It seems the wedding grad stories I read most thoroughly are the ones with sadness mixed in, so I can send as many good thoughts and wishes to the grads and their families as I go.
    Valeria & Stuart, I’m so glad your wedding was lovely beyond your expectations, because if anyone deserved it, you did.

    • It’s kind of creepy. I’m like, “Someone died? Open in new tab.”

      That said, Valeria, I loved this post and look forward to part 2.

  • Edelweiss

    You just made me stop, pick up the phone, and call my foster mom. Thank you.

    Also, can I just applaud you for the grace it seems you demonstrated in the midst of a whirlwind? Moved to a new country, managed to succesfully gain a career promtion within a short period of time, dealt with serious family illness, prioritized being a support for your family a priority over your wedding, maintained your succesful career promotion and blossoming baby family during this drama, found a healthy outlet to focus your sadness and meditations into – and turned it into an AMAZING dress.

    You seem to be quite the incredible lady.

  • faith

    I love when you say your dress is your statement about your relationship, imperfect, but yours and so unique. It’s what was important to you, and that was your focus. A beautiful dress and more beautiful statement.

  • The dress is beautiful, as is your story. Thank you for sharing.

  • I totally understand how the process of making the dress helped you deal with your grief. I am the same way. When I can make something with my hands, the process of the creativity and busy work both help calm my nerves and allow my mind to work through the emotional state I’m in.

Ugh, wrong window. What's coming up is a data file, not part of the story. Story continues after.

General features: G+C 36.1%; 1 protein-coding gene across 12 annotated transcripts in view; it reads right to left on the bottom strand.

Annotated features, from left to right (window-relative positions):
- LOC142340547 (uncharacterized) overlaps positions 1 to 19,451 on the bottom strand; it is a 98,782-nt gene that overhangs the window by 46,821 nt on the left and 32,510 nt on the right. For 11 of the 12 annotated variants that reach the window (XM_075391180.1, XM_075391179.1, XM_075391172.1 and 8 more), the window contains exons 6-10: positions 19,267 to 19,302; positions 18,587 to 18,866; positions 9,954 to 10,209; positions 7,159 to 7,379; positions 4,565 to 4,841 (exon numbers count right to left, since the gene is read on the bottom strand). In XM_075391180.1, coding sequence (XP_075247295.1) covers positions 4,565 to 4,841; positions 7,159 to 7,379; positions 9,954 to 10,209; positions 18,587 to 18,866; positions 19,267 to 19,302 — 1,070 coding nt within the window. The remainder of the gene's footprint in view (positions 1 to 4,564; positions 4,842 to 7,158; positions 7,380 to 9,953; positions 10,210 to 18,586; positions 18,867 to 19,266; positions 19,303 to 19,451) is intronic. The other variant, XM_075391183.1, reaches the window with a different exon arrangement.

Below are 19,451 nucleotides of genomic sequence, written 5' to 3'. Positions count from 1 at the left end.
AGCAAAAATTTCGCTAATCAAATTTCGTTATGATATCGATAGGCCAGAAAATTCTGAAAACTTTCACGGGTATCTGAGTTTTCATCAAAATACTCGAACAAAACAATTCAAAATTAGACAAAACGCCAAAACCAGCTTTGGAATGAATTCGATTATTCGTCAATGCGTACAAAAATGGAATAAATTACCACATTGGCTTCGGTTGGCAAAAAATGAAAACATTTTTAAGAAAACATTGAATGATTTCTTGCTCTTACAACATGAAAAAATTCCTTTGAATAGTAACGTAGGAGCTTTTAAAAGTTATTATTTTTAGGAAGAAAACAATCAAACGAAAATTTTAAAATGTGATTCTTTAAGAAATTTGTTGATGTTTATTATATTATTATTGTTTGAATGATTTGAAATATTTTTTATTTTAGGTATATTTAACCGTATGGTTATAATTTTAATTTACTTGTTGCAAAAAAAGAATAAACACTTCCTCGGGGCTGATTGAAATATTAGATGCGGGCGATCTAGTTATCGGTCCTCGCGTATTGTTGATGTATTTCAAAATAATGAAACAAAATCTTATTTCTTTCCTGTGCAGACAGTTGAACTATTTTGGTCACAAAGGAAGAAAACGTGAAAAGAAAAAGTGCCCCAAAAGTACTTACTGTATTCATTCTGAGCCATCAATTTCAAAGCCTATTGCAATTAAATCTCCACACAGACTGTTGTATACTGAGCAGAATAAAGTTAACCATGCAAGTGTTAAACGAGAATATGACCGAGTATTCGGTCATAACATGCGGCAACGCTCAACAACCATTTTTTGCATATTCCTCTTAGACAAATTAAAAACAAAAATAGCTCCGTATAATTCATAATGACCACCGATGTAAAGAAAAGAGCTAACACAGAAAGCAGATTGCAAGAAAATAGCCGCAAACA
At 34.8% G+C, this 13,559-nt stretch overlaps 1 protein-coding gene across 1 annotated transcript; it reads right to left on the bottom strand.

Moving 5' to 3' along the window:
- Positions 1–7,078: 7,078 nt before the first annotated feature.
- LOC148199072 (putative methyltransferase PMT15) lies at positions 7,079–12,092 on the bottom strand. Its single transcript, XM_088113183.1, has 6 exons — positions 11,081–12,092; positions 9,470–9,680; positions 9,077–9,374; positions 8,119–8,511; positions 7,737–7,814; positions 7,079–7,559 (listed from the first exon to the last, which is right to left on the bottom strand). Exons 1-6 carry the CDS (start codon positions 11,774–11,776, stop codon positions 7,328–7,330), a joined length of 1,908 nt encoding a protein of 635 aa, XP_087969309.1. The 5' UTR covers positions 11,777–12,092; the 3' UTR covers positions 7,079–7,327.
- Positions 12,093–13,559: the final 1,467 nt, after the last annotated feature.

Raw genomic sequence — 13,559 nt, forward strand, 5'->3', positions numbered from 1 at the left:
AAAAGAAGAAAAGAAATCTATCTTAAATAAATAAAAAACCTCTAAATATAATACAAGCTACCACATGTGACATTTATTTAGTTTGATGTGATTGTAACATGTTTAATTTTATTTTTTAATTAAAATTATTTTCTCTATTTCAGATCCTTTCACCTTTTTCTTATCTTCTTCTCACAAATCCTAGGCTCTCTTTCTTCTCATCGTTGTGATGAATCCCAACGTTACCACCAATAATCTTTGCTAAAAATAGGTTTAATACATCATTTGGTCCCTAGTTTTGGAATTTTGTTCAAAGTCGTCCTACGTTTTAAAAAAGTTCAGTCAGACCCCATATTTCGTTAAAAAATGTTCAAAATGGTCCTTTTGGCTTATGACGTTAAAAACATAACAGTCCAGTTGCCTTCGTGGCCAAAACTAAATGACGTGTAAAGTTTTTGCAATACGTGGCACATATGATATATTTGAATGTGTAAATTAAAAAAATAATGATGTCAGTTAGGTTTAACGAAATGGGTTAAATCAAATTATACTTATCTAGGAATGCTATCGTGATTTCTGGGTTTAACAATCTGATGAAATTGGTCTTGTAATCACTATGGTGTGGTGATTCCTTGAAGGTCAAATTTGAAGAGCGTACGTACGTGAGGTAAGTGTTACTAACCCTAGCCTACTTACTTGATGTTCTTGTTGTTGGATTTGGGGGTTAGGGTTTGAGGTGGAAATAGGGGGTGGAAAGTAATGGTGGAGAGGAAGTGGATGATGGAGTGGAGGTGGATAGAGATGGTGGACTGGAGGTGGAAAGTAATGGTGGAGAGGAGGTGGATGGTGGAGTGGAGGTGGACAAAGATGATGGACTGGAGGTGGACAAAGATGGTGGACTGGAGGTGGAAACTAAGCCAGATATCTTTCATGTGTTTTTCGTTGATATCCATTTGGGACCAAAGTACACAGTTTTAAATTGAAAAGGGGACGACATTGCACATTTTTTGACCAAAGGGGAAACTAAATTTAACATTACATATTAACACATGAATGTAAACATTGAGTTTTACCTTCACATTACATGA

• marbella

    Wow. Looking at the first picture, I immediately thought ‘what an amazing dress’, which isn’t usually what I dwell on.
    Your dress looks so beautiful, I think that all the love and emotion you sewed into it really shines through. I am sure your father would have been so proud of you for being so strong, and using your wedding to help your family start to recover. Thank you for sharing.

  • What a wonderful post! And Meg, you are so mean making us wait to read the second half!!! Now I’ll cry twice….

  • ka

    “You see, when you go through all the sh*t in your life you tend to think nothing good will ever come. Or worse – that you don’t deserve it.”

    Amen! But it will, and we all do deserve it. What an inspiring story (and lady)—thank you so much for sharing!

  • april

    Heartbreaking and raw… and yet beautiful and rich with meaning (and photos!), hopeful and uplifting in that “life continues” way. Sobbing at my desk right now, but I cannot wait for part II!

  • Jimena

    I am the sister that lives in Spain with my husband and Valentino ( Bambino !)

    Our story is for writing a book, all those who I tell it can not believe it, but that is life I am sure that everyone have a story to share. We are a close-knit family that not even distance could separate. My parents love so much each other and we had such a happy childhood and youth I thank god for that and for all the moments and memories from my dad that are so alive in me.
    We are still physically separated, my Mum and younger sis in Argentina, we are in Spain and Val & Stu in England but each day we are closer and always on the phone and internet.
    Ah Valeria´s dress was so beatiful! and also my wedding dress that she made for me was incredible ! I pray that one day she would have the opportunity of making this special dresses for a living.
    I love to read this post from my beloved Val and all thank you all for the comments.
    Val: you could not have better described it. I adoro you sister! I cried so hard remembering all.

  • I’m going to admit that I rarely cry at wedding posts, even after Meg warns us at the beginning that the story she’s about to share is a tear-jerker, but this one is making me weep.

  • I so admire your strength. Thank you for sharing.

  • Kelsi

    Valeria – my heart goes out to you. I lost my best friend to a recurrent brain tumor while we were also planning our wedding this past fall, and would have done anything to have had her stand up next to me when I got married last weekend.
    You are brave, and your family is brave. I’m glad you decided to go through with your celebration in the face of your loss.